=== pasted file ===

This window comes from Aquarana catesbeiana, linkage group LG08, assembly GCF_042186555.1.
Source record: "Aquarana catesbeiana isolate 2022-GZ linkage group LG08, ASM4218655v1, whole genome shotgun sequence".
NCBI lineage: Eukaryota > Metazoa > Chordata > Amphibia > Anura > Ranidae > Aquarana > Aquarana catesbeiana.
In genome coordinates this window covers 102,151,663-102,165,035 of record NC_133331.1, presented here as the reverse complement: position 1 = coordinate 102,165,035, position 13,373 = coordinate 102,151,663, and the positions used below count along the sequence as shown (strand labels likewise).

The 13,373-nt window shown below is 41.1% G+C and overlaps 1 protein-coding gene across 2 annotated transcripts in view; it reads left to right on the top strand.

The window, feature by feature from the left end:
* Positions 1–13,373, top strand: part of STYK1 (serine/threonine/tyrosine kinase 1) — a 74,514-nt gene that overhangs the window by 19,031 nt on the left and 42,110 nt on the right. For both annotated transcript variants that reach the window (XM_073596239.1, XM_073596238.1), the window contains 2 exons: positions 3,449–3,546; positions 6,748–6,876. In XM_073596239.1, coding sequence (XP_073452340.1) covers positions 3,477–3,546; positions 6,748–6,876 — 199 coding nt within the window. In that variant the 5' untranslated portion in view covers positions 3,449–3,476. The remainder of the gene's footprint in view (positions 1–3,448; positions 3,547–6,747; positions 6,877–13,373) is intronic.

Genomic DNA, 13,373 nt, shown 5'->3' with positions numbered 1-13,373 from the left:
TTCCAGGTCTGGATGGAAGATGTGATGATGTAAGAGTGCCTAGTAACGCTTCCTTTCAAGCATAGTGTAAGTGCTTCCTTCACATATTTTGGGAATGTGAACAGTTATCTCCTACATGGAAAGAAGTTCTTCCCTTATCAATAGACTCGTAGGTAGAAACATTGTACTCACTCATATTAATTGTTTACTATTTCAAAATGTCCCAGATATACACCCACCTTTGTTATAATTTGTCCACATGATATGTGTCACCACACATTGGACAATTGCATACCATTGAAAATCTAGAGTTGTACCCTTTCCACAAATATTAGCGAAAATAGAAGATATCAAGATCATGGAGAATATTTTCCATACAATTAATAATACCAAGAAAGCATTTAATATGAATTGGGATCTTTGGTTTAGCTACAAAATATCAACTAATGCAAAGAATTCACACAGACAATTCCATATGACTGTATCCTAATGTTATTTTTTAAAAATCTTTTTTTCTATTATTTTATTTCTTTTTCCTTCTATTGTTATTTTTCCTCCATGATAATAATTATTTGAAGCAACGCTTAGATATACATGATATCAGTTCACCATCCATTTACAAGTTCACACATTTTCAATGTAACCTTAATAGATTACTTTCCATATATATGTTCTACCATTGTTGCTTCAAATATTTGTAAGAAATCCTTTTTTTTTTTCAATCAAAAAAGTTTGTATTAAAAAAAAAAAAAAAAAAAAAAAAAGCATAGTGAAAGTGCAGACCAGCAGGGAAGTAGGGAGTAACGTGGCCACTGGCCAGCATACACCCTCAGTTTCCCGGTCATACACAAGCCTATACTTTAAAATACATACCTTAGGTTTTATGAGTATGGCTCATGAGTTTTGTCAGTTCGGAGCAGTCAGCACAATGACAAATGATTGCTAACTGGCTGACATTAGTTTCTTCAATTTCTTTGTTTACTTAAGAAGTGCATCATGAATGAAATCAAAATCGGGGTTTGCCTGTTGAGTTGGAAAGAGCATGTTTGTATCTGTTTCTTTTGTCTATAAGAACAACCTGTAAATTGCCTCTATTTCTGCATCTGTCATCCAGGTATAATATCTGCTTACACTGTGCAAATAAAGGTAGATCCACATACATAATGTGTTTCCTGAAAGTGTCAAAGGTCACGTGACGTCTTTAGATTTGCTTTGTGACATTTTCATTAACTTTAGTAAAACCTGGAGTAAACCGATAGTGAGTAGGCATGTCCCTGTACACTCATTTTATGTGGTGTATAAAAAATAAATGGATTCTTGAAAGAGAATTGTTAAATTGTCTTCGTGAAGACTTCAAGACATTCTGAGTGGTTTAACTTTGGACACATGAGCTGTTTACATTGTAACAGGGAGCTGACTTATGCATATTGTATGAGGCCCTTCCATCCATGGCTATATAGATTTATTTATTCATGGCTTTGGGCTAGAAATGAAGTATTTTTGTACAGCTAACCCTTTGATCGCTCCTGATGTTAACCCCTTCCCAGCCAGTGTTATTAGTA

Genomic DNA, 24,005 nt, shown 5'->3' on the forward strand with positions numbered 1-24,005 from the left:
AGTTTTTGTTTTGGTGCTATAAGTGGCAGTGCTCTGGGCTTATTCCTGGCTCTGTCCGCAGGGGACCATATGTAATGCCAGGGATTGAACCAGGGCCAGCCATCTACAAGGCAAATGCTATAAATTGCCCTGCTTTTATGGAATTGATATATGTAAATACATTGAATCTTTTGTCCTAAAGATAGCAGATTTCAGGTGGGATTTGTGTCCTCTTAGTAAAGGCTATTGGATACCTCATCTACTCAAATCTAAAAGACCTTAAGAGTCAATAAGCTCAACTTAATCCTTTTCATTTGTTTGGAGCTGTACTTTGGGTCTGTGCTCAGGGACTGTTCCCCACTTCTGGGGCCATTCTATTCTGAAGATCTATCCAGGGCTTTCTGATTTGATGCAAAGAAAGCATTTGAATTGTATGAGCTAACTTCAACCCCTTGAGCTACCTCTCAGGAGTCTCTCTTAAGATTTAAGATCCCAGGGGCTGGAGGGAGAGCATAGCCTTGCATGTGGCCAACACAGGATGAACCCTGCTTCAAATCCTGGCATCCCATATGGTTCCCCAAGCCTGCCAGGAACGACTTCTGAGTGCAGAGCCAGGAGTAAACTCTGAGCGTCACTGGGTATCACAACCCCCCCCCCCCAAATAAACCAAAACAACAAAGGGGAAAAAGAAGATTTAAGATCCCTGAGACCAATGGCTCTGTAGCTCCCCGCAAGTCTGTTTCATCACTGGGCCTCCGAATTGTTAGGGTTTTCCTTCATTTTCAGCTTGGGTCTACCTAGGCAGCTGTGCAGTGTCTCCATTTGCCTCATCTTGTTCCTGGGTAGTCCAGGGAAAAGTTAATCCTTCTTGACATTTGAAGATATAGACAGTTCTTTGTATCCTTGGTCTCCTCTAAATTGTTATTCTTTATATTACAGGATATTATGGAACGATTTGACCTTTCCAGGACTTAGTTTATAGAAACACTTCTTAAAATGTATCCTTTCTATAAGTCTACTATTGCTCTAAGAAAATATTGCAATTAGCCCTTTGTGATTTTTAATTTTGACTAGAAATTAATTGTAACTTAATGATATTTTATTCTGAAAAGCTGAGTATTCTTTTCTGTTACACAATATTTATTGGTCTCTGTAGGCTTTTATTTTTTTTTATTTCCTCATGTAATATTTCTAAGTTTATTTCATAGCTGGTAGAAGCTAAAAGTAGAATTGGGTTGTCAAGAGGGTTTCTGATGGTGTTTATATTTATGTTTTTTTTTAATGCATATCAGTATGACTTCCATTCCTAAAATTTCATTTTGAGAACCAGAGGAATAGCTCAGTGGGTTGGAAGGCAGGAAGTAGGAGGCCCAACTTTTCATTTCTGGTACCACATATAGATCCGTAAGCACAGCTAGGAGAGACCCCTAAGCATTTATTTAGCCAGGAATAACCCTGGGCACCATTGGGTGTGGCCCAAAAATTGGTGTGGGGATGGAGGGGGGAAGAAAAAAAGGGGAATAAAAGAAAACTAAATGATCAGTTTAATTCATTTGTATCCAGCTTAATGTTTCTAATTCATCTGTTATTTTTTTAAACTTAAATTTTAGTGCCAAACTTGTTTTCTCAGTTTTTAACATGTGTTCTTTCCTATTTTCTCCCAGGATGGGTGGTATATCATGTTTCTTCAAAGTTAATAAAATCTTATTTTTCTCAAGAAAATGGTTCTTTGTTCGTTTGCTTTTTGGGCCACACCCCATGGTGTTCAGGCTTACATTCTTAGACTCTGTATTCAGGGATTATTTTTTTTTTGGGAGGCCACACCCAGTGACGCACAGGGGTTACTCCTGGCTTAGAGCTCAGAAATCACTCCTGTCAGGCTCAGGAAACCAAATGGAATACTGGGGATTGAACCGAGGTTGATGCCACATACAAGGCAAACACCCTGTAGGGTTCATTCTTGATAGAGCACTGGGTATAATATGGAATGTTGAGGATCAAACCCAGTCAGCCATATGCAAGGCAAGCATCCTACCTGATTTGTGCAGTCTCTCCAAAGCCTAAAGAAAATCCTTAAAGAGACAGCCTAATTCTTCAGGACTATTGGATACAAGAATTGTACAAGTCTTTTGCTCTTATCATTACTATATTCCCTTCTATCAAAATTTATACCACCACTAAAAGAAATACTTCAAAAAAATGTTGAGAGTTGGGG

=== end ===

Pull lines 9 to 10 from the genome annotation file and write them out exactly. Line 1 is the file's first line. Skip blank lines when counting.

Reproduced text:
TTCCAGGTCTGGATGGAAGATGTGATGATGTAAGAGTGCCTAGTAACGCTTCCTTTCAAGCATAGTGTAAGTGCTTCCTTCACATATTTTGGGAATGTGAACAGTTATCTCCTACATGGAAAGAAGTTCTTCCCTTATCAATAGACTCGTAGGTAGAAACATTGTACTCACTCATATTAATTGTTTACTATTTCAAAATGTCCCAGATATACACCCACCTTTGTTATAATTTGTCCACATGATATGTGTCACCACACATTGGACAATTGCATACCATTGAAAATCTAGAGTTGTACCCTTTCCACAAATATTAGCGAAAATAGAAGATATCAAGATCATGGAGAATATTTTCCATACAATTAATAATACCAAGAAAGCATTTAATATGAATTGGGATCTTTGGTTTAGCTACAAAATATCAACTAATGCAAAGAATTCACACAGACAATTCCATATGACTGTATCCTAATGTTATTTTTTAAAAATCTTTTTTTCTATTATTTTATTTCTTTTTCCTTCTATTGTTATTTTTCCTCCATGATAATAATTATTTGAAGCAACGCTTAGATATACATGATATCAGTTCACCATCCATTTACAAGTTCACACATTTTCAATGTAACCTTAATAGATTACTTTCCATATATATGTTCTACCATTGTTGCTTCAAATATTTGTAAGAAATCCTTTTTTTTTTTCAATCAAAAAAGTTTGTATTAAAAAAAAAAAAAAAAAAAAAAAAAGCATAGTGAAAGTGCAGACCAGCAGGGAAGTAGGGAGTAACGTGGCCACTGGCCAGCATACACCCTCAGTTTCCCGGTCATACACAAGCCTATACTTTAAAATACATACCTTAGGTTTTATGAGTATGGCTCATGAGTTTTGTCAGTTCGGAGCAGTCAGCACAATGACAAATGATTGCTAACTGGCTGACATTAGTTTCTTCAATTTCTTTGTTTACTTAAGAAGTGCATCATGAATGAAATCAAAATCGGGGTTTGCCTGTTGAGTTGGAAAGAGCATGTTTGTATCTGTTTCTTTTGTCTATAAGAACAACCTGTAAATTGCCTCTATTTCTGCATCTGTCATCCAGGTATAATATCTGCTTACACTGTGCAAATAAAGGTAGATCCACATACATAATGTGTTTCCTGAAAGTGTCAAAGGTCACGTGACGTCTTTAGATTTGCTTTGTGACATTTTCATTAACTTTAGTAAAACCTGGAGTAAACCGATAGTGAGTAGGCATGTCCCTGTACACTCATTTTATGTGGTGTATAAAAAATAAATGGATTCTTGAAAGAGAATTGTTAAATTGTCTTCGTGAAGACTTCAAGACATTCTGAGTGGTTTAACTTTGGACACATGAGCTGTTTACATTGTAACAGGGAGCTGACTTATGCATATTGTATGAGGCCCTTCCATCCATGGCTATATAGATTTATTTATTCATGGCTTTGGGCTAGAAATGAAGTATTTTTGTACAGCTAACCCTTTGATCGCTCCTGATGTTAACCCCTTCCCAGCCAGTGTTATTAGTA

Genomic DNA, 24,005 nt, shown 5'->3' on the forward strand with positions numbered 1-24,005 from the left: